By now, Star Wars fans have all read reviews of Galactic Starcruiser, the new immersive (and expensive) attraction at Walt Disney World set aboard the Halcyon, a hotel designed to make guests feel like they’re traveling within the galaxy far, far away. As you might imagine, the “journey” required a hell of a lot of story planning behind-the-scenes to make sure every visitor got their money’s worth out of the experience.
That’s where people like Anisha Deshmane, assistant producer at Walt Disney Engineering, and Sara Thacher, senior R&D Imagineer at Walt Disney Engineering, come into the picture. At this week’s Game Developers Conference in San Francisco, which io9 attended, the pair gave an illustrated talk—“Starting With the Ending: Narrative Design of Galactic Starcruiser”—that outlined the frankly exhaustive process that went into building the narrative portion of the attraction. Forget strapping yourself in for a five-minute roller-coaster ride; Galactic Starcruiser lasts two days and has to tailor an entire story (filled with multiple moving parts and helped along by both technology and a full cast of performers) around its dozens and dozens of “passengers.”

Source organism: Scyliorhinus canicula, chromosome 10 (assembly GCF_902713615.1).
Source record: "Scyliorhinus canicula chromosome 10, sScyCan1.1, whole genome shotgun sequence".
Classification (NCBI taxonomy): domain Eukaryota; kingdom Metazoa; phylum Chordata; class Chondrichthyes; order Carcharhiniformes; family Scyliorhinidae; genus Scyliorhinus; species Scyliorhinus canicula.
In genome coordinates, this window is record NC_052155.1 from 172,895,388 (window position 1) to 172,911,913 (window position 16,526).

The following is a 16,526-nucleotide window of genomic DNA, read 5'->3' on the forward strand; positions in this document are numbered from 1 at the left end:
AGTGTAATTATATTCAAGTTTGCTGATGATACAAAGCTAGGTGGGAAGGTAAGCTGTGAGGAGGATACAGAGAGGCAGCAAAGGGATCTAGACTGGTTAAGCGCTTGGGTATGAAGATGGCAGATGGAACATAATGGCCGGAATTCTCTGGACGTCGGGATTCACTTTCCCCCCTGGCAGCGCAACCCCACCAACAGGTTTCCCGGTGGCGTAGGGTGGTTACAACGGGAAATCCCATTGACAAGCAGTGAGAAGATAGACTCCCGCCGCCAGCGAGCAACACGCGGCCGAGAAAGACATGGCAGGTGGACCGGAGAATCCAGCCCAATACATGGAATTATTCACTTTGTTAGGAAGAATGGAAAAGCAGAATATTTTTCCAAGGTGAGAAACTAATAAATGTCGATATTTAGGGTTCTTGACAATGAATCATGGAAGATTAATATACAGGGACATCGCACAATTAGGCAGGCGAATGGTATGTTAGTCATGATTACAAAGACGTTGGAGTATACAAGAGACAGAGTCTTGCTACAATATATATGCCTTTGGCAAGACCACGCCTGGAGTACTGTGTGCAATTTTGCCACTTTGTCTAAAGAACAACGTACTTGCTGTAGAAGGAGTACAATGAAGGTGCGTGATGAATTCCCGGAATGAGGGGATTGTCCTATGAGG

No small task, and one Thacher said it took over six years to develop. “It is a really long three-act play,” she explained of the two-day structure that comprises each guest’s visit. “[We take] that basic three act-structure and divide it up over the two days, two nights, 45 hours worth of Star Wars that we have going on here.” The first act introduces “some of the essential conflicts and [offers] a chance for passengers to decide what role they want to play, what path they want to follow and what choices they want to make.” In act two, passengers start to see the consequences and results of their choices—a blend of actual choice and some careful nudging by Galactic Starcruiser’s behind-the-scenes plot mechanics—all leading up to act three’s “several dramatic conclusions” en route to a grand finale.